Bobcat Loader Troubleshootingby Wesley Tucker
Bobcat is one of the leading manufacturers of skid-steer loaders and has steadily improved its products over more than 50 years. The compact, powerful machines are great for moving heavy loads in and around all sorts of job sites. The Bobcat’s small width and maneuverability allows it to transfer materials quickly and efficiently. Troubleshooting a Bobcat loader means looking at the engine, the hydraulics and the electrical/control systems, as most problems occur with those components.
The Bobcat loader has a rear-mounted diesel engine. If the engine won't start or is not operating properly, start by checking the fuel system (tank, fuel lines and fuel filters). Diesel fuel filters need to be changed on a regular basis, more often in dusty work environments. Make sure the fuel flows freely from the tank to the fuel injectors. Check the injectors for clogging if the engine is not operating smoothly.
Glow plugs warm the combustion chambers so the engine will start properly when it is cold. The glow-plug lead wires are placed on each side of the engine. Check their connections to be sure they are snug.
Also, make sure the throttle cable is secure to the throttle body. Just follow the cable from the accelerator to the throttle body on the top front of the motor. Those cables can work themselves lose.
If the loader won’t operate correctly, check the hydraulic fluid level. Do not overfill the reservoir; hydraulics work best with the exact amount of fluid in the system.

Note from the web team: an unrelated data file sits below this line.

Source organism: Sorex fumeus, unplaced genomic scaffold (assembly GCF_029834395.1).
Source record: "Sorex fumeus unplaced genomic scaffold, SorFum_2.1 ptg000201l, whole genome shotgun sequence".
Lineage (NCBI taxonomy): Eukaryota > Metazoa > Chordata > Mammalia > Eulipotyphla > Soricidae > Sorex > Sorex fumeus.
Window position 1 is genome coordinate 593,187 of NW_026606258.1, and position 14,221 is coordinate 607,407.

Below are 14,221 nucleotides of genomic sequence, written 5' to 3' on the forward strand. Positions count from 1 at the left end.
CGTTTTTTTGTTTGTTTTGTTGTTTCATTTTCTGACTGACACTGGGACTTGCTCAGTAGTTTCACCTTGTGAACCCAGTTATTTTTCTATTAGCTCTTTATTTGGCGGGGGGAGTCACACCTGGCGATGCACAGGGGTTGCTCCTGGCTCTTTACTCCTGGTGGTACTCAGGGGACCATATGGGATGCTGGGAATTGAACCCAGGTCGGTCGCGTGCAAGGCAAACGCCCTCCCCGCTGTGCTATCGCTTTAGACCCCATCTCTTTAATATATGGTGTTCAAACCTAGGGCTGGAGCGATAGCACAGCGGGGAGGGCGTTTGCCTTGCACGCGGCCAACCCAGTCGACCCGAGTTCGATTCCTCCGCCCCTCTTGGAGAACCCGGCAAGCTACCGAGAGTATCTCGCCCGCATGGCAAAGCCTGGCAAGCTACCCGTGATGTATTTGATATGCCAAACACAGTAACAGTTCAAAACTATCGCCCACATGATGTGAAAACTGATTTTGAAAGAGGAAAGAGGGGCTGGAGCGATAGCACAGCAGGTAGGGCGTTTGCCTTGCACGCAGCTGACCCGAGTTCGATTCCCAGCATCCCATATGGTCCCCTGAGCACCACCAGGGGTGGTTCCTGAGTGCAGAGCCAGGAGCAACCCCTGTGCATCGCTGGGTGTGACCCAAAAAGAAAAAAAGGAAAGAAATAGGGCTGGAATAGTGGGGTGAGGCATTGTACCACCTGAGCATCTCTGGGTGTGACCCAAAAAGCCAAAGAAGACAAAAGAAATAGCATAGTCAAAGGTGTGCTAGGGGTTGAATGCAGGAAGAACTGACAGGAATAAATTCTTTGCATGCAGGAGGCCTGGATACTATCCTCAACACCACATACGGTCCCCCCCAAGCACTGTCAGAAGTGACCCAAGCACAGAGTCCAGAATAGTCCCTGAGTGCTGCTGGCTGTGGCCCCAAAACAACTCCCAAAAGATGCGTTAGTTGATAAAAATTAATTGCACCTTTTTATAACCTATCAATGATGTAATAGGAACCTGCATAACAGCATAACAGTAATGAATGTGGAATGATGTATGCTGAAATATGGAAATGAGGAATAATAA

Check the hydraulic fuel filter. If it’s clogged and fluid can’t flow freely, power to the loader will be reduced.
Be sure the hydraulic pump (located in front of the engine) is operating to specifications. The pump could be direct-drive on the engine or belt driven, depending on your model; if it's belt driven, make sure the belt is tight and not frayed or worn.
Check the fittings for all the hydraulic lines for leaks or poor fits. Do those examinations when the hydraulic system is pressurized and the engine and pump are operating. Pinhole leaks are more apparent when the fluid is under pressure (the pressure is high, so wear safety goggles and gloves to prevent injuries).
Check all the seals and fittings to the control valves. Make sure the valves fully open and close.
If the joystick controls for the loader and steering are not responding, be sure that all the connections are secure. You may need to replace the joystick control circuit board (located in the joystick arm rest) if the problem continues. Also, make sure the connecting wires from the joystick to the hydraulic pump and actuators are connected. Slow response can indicate control system malfunctions.
There are safety switches throughout the Bobcat on various panels and the driver's seat. Any malfunction of those switches can cause problems. Check the switches for good connections and proper operation. Excessive battery drain can also indicate a bad circuit.
Wesley Tucker is a lifelong southerner whose politics are objective, whose sports are many and whose avocations range from aviation to anthropology to history and all forms of media. With a master's degree in mass communications from the University of South Carolina College of Journalism, Tucker has been a writer for more than 30 years, with work ranging from news reports to feature stories.